What do you love most about creating code?
I think the answer is in the question: a lot of people think of coding as a cold, mechanical process but coding is about problem-solving, and you have to be creative to find solutions to problems. Each project you work on is unique and has its specific needs and constraints. Often there isn't just one solution, and there isn't just one way to code a solution either: you can write bad code, you can write average code, you can write impressively smart and beautiful code.
There's a constant feeling of learning and challenging yourself - whether it's learning a new programming language, trying a new framework or optimizing the way you solve a problem. You are always stretching your mind. Just like art or music, coding can be extremely challenging but also extremely rewarding.
I love puzzles and coding just hits that spot for me - the sense of accomplishment when solving a really complicated problem cannot be beat!
Another thing I love is how versatile programming is. It can be applied in any domain and it gives you the possibility to work in a field that speaks to you. I currently work as a programmer in the game industry because I love games. But before this I was working as a programmer in the travel industry, which is also something that I am passionate about. I also love reading, so who knows - maybe someday I will work on something related to books. So not only do I get to do something that I love and that I am good at, I also do it for things that I find meaningful!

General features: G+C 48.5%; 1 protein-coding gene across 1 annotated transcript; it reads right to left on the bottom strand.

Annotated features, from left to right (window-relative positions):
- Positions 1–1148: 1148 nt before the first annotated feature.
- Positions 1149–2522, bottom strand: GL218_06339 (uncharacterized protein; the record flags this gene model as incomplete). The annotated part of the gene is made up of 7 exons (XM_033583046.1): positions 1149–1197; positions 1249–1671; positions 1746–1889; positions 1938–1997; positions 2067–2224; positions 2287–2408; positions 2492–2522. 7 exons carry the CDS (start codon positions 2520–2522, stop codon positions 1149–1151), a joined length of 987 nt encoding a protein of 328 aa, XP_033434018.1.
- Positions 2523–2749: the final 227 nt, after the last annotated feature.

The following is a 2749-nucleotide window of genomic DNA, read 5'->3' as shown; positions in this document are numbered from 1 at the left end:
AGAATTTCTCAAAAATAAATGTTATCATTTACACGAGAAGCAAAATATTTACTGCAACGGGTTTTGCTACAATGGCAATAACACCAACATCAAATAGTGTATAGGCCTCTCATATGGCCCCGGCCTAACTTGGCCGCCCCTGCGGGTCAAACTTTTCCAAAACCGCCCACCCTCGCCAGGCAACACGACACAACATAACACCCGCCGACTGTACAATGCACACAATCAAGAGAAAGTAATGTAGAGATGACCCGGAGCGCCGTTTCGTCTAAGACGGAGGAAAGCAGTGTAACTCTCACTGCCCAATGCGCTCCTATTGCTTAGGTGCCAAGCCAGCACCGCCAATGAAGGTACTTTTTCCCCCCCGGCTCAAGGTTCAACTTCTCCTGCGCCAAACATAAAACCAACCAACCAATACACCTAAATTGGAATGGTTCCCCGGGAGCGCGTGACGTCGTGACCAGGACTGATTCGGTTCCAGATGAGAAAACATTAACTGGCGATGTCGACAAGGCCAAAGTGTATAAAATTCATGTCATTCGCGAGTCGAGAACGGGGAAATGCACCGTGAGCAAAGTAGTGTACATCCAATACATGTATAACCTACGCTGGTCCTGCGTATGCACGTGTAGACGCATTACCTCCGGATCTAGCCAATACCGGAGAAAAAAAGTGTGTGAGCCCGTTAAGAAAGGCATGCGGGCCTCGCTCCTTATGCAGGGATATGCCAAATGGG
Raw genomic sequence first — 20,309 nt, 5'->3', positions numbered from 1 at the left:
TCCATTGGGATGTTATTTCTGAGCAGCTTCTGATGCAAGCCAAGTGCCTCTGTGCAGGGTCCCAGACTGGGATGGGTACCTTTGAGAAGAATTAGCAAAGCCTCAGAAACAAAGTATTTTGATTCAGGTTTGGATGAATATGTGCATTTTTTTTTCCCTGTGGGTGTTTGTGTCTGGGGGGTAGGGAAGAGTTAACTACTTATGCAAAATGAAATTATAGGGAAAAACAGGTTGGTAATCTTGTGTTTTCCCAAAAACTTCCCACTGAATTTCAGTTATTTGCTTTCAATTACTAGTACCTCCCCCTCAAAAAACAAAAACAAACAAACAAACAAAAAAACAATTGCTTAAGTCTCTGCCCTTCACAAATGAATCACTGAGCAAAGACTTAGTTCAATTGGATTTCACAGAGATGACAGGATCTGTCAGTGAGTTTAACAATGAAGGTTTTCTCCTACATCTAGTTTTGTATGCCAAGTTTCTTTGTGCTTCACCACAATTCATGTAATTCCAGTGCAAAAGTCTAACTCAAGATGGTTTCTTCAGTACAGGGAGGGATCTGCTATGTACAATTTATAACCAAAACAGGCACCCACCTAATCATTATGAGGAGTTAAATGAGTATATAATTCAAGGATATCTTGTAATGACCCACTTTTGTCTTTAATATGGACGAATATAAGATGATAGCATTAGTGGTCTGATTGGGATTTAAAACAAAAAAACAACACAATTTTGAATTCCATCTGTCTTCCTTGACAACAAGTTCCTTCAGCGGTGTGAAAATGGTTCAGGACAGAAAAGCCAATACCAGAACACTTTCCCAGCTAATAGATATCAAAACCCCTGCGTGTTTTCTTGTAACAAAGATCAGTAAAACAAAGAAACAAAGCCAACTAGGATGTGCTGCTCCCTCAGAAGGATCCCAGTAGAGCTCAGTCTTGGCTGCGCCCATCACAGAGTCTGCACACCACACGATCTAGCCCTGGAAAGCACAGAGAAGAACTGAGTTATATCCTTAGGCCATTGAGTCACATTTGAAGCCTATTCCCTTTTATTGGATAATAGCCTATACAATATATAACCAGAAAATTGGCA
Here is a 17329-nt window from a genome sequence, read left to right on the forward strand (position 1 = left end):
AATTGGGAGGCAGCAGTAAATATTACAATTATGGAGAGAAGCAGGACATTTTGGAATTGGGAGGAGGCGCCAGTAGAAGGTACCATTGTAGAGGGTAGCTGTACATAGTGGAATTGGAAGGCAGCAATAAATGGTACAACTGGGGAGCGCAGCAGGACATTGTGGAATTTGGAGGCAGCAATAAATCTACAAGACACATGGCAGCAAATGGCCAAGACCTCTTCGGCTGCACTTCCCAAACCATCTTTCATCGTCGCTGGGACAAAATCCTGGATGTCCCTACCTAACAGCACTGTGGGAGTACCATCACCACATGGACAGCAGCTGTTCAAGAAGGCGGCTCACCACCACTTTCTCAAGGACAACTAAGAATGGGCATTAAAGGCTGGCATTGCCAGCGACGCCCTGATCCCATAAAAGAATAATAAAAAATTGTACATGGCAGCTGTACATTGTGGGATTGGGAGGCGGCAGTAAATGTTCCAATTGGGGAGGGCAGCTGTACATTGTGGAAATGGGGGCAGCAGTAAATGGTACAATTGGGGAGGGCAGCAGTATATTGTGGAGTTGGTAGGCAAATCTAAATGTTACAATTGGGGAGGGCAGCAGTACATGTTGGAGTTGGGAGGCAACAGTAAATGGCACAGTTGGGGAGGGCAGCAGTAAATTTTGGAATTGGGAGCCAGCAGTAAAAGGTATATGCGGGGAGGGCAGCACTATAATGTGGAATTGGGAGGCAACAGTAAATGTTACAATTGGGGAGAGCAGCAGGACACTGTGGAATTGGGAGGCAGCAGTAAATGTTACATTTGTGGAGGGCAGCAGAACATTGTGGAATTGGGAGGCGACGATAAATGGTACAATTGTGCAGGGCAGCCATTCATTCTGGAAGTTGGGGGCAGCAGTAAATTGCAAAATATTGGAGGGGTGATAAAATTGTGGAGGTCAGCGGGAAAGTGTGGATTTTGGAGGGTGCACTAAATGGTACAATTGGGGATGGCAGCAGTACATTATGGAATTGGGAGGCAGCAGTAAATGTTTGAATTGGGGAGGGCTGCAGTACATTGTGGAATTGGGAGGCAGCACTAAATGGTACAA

Do you have any personal projects on the go at the moment? If so, could you tell us about them.
Right now I volunteer as a code mentor for Pink Programming, a non-profit organization that organizes workshops and code events for the female, transgender, and non-binary communities. I help out during coding workshops by answering questions and supporting participants. Up until now the events were online because of Covid, but I can't wait to participate in live events now that restrictions are easing up!
What is your teaching style? How do you prepare students for their careers? What practices do you emphasize most?
I have yet to discover what my teaching style is as I haven't taught any classes so far!
Since I'm teaching the Intro to C++ course I want my students to get into good coding habits from the beginning. Writing clean, elegant code is easier for a simple program - so learning best practices at the beginning makes it easier when you get to complicated projects!
Also, I know from experience that knowing why we do things a certain way and what happens "under the hood" is important for writing good code, so curiosity is something that I would like to instill in my students.
Interested in a game programming career?
CG Spectrum was ranked by The Rookies as one of the best game development schools in the world in 2021. And with good reason. All our mentors are industry professionals, with small-scale classes conducted 100% online, ensuring specialized training and tailored career development assistance. We welcome Margherita onboard as she passes on her impeccable skills and unique teaching style to students enrolled in our Game Programming Diploma. Create a career as a game programmer for yourself and explore all the places it will take you!